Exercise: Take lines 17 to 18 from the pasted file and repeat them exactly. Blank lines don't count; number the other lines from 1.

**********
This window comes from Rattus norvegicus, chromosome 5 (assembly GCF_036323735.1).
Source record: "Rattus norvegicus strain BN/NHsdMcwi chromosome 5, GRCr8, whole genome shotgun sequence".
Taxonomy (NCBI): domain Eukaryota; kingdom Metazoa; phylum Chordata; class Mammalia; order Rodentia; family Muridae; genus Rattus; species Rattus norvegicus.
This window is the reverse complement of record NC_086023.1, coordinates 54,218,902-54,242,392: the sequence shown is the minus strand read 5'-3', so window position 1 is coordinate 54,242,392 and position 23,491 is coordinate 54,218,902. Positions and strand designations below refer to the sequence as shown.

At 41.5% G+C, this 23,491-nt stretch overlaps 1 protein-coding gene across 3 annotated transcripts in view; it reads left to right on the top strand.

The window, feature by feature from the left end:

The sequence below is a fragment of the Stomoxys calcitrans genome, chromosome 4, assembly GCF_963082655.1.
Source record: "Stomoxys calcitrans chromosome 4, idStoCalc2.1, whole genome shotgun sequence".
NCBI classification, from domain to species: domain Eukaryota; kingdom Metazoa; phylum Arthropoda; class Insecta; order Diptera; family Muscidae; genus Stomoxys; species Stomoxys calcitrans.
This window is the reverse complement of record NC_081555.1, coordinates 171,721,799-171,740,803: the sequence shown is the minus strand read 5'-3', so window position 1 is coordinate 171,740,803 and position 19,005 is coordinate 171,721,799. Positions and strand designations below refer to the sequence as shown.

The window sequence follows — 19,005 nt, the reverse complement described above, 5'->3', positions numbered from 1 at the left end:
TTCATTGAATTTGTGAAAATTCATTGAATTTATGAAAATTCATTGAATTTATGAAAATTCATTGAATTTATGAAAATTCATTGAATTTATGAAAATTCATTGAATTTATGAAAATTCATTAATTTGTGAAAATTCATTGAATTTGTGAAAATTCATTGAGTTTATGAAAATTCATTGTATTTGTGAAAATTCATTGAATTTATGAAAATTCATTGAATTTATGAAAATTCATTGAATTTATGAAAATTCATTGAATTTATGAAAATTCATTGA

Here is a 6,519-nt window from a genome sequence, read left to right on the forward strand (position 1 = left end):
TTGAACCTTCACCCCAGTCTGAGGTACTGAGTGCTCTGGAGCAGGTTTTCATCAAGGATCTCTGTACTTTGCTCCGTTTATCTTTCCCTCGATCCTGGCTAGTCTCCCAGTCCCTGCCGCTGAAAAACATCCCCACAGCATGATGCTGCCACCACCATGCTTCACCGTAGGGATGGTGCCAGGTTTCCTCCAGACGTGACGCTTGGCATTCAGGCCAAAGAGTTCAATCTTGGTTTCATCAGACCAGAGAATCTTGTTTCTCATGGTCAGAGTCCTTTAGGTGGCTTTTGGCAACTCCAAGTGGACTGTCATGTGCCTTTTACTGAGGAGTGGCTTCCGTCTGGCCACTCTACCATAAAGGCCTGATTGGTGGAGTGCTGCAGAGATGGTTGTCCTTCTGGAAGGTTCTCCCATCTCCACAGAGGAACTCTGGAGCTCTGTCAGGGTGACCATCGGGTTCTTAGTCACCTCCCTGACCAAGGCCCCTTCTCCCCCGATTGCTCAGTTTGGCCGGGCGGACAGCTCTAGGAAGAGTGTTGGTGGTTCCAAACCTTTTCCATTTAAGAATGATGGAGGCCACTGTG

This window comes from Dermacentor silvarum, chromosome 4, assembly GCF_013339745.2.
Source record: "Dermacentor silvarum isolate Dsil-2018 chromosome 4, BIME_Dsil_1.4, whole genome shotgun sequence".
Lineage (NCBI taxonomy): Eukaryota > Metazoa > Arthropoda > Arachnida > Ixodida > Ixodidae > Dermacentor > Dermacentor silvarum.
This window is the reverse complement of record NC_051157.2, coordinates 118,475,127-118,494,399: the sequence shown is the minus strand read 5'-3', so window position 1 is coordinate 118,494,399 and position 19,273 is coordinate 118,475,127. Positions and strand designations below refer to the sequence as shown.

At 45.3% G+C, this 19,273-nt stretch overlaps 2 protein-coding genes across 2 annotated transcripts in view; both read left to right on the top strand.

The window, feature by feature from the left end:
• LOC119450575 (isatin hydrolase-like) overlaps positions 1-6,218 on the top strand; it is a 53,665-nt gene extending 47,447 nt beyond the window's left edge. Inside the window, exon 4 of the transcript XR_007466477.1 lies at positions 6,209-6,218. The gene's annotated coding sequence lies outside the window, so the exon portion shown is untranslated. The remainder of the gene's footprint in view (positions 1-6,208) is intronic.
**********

Lineage (NCBI taxonomy): Eukaryota > Metazoa > Arthropoda > Arachnida > Ixodida > Ixodidae > Dermacentor > Dermacentor silvarum.
This window is the reverse complement of record NC_051157.2, coordinates 118,475,127-118,494,399: the sequence shown is the minus strand read 5'-3', so window position 1 is coordinate 118,494,399 and position 19,273 is coordinate 118,475,127. Positions and strand designations below refer to the sequence as shown.